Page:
Places We Have Called Home In 2020
November 14, 2020
Temperature 81 Degrees, Humidity 90%
The Seminole Indians
The Seminole Wars
What an absolutely gorgeous day we had today. Bright blue skys, moderature temperatures, and a gentle breeze blowing all day.
After all the rain we’ve had I just could not and would not spend the day inside today. So I spent the day puttering around outside.
I scrubbed each tire and adjusted air pressure since we’ll be on the road Monday and Tuesday.
I gave Elvira a good bath so that now she is looking all spiffy.
I vacuumed the outside storage lockers, cleaned out some junk and threw it away, and rearranged where necessary.
I grilled some catfish for lunch.
And I even took a nap in my chair outside.
A perfect day in my opinion.
Let’s go back to Fort King now and discover some of the history of the Seminole Indians.
Long before there were snowbirds in Florida there were native inhabitants known as the Seminoles.
The Seminole Indians were part of a larger cuture and trade network that stretched across North America. They were made up of many different tribes that over time slowly made their way to what we know today as Florida. They created a diverse culture with a variety of skills that was often baffling to outside observers.
The original Seminoles came to Florida because it was controlled by the Spanish, who had no interest in returning slaves to the British. Hence, many black Africans escaping from slavery in the Carolinas and Georgia came to Florida and built settlements near the Seminoles. They formed a union with the Seminoles based upon both their mutual fear of slavery. This union was a strong one which surpassed attempts by the U.S. to break them apart. Intermarriages and friendships were common. In fact, they were so closely allied that the blacks became known as the Black Seminoles.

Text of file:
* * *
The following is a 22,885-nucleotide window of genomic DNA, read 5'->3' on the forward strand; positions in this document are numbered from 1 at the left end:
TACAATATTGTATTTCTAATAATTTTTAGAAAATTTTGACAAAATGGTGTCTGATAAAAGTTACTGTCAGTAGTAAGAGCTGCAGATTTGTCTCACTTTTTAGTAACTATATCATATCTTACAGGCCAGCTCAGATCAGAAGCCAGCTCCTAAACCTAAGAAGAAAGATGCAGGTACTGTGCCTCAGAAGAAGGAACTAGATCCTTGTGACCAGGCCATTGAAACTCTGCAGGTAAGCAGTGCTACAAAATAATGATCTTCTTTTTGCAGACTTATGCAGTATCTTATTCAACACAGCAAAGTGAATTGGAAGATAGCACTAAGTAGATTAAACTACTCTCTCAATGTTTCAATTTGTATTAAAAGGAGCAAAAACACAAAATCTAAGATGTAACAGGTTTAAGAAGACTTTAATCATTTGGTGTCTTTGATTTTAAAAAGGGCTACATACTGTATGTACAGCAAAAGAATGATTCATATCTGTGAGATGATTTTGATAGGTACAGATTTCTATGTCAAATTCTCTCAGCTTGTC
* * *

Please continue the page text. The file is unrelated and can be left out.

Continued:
When the Spanish learned that they could not control the Indians, they started calling them cimmarones, the Spainish word for runaways or wild ones. These Florida Indians heard this word as shiminole and thus called themselves seminole which they took as a matter of pride.
Originally, the Seminoles were hunters who used muskets to hunt deer, turkey and other game and who fished. They gathered fruits, nuts and berries. Later, however, they settled down and became excellent farmers. They grew corn, sugarcane, guava and bananas. They also were successful in raising stock, including horses and cattle.
All was well until Spain ceded control of Florida to the United States. When that happened settlers began pushing southward into Florida. Tensions began to rise between the Seminoles and the settlers.
In 1812, Seminoles learned that a group of Georgians who called themselves Patriots were plotting to attack Seminole settlements. The Seminoles got the jump on these potential invaders by attacking them on their plantations.
This action infuriated the government and as a result, American troops led by Andrew Jackson crossed into Florida and destroyed Seminole towns in nothern Florida.
Thus began the first of three Seminole wars.
In an effort to end the war, and manage the relationship between white settlers and the Seminoles, the U.S. government made one promise after another in the form of treaties that were intended to outline the terms under which the Seminole would give up their land to make way for American settlers.
The first of these treaties was The Treaty of Moultrie Creek.